• In the darkness ...The child of your love - and now become as the most hated one - the one You have thrown away as unwanted - unloved ..... The darkness is so dark .... I have no faith.
    Mother Teresa

  • I love the Bible. I owe my faith and my life to the Bible and its liberating message. It is in the Bible that I first met Jesus ... I too am included in God's embrace.
    Gene Robinson

  • It is this great absence that is like a presence, that compels me to address it without hope of a reply ....
    R.S. Thomas

  • Faith is not a proud self-consistent philosophy. It involves maintaining oneself between contradictions that can't be solved by analysis. It is therefore a living response to the grace of God as revealed in fragile lives.
    Mark Oakley

  • Any religion which does not say that God is hidden is not true.
    Blaise Pascal

  • The contemporary Church is losing aspects of its wide and generous memory and therefore condemning itself to become a 'swimming pool Church' - one that has all the noise coming from the shallow end.
    Mark Oakley

  • For all your doctrinal headaches take Paradox.
    Mark Oakley

  • The true vision and the true knowledge of what we seek consists precisely in not seeing, in an awareness that our goal transcends all knowledge and is everywhere cut off from us by the darkness of incomprehensibility.
    St Gregory of Nyssa

  • Death, death be hanged, the Lord has promised me that I shall live. This I believe!
    Martin Luther

  • We feel that even when all possible scientific questions have been answered, the problems of life have not been put to rest.

  • Religion is the flight of the alone to the Alone.

  • Stupid clergymen appeal quite directly to a Bible passage directly understood ....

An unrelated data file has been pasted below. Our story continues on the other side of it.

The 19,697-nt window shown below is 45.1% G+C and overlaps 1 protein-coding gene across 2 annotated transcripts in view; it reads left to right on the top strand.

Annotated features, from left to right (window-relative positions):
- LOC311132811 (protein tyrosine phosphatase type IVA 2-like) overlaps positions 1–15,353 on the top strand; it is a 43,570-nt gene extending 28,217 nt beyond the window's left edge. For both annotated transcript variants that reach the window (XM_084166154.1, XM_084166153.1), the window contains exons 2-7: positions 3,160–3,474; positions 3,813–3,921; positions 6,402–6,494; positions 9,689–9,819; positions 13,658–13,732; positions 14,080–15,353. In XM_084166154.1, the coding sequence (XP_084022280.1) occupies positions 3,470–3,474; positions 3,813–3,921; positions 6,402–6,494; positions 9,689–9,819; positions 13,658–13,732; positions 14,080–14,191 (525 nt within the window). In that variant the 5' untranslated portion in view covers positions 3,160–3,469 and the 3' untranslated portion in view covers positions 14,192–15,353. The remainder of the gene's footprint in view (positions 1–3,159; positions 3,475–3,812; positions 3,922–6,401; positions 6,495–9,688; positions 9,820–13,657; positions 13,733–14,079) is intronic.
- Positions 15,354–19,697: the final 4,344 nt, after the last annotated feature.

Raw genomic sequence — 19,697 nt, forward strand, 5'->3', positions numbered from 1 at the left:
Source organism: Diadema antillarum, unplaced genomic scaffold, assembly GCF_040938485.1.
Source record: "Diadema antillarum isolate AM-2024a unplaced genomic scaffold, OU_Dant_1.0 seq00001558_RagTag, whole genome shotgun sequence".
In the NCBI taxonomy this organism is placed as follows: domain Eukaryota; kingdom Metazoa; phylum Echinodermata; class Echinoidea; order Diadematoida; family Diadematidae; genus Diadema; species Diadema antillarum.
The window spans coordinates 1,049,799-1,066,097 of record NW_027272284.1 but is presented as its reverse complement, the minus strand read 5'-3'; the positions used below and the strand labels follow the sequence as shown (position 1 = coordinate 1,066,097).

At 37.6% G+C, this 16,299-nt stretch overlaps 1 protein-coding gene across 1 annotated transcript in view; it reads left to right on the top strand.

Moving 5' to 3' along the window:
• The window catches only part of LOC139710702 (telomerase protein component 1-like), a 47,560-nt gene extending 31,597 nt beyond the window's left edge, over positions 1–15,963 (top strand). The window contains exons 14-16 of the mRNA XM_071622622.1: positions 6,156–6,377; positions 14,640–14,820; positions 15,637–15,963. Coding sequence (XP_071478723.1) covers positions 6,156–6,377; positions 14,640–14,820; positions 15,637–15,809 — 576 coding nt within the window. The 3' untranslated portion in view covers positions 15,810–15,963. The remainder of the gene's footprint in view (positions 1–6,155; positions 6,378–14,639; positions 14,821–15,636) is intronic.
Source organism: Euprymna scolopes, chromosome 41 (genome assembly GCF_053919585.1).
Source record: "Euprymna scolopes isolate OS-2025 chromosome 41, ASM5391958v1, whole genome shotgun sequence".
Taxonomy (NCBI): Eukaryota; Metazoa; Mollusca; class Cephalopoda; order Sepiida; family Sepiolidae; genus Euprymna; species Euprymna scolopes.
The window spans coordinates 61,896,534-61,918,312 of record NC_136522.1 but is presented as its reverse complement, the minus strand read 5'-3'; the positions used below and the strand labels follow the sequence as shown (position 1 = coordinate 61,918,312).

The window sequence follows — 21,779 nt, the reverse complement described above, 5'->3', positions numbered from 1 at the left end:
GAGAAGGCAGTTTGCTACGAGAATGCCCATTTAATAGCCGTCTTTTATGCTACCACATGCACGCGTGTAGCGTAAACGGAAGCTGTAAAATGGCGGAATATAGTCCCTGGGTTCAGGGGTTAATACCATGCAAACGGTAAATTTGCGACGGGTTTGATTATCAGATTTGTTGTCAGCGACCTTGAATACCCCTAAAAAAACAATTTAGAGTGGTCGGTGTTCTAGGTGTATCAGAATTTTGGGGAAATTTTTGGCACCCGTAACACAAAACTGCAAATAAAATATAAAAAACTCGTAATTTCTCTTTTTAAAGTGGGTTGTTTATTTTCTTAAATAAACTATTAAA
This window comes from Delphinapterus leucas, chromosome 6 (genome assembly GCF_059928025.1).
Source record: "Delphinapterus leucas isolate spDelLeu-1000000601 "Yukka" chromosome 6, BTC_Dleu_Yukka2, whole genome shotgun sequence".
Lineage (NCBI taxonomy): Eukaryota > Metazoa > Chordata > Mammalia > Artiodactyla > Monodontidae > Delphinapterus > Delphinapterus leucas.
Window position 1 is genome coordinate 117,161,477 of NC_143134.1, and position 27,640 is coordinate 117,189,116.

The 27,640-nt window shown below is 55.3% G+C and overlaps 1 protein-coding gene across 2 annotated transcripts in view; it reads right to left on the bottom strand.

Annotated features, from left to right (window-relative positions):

Soren Kirkegaard

  • What is the point of the arts of reading and criticism as long as the ecclesiastical interpretation of the Bible, Protestant as well as Catholic, is cultivated as ever?
    Friedrich Nietzsche

  • A figure like Ecclesiast, rugged and luminous, chants in the dark a text that is the answer, although obscure.
    Wallace Stevens

  • Myth is the poetry of the soul.
    Sara Maitland

  • Our loss of the ability to think mythically, poetically, allegorically, creatively, theologically, and artfully is a greater threat to our religious experience than anything good scientists have to report ...
    Sara Maitland

  • In general, Zen attitude is that words and truth are incompatible, or at least that no words can capture truth.
    Douglas Hofstadter

  • 'God' is a one word poem
    Rowan Williams

  • What is today? Today is eternity.
    Meister Eckhart

  • Apprehend God in all things, for God is in all things.
    Meister Eckhart

  • The most powerful hunger we have, mostly suppressed and misdirected, is the hunger for God.
    Miroslav Volf

  • We frequently judge that things are as we wish them to be, for through personal feeling true perspective is easily lost.
    Thomas a Kempis

  • Faith is the bird that feels the light and sings when the dawn is still dark.
    Rabindranath Tagore

  • God is the beyond in our midst.
    Dietrich Bonhoeffer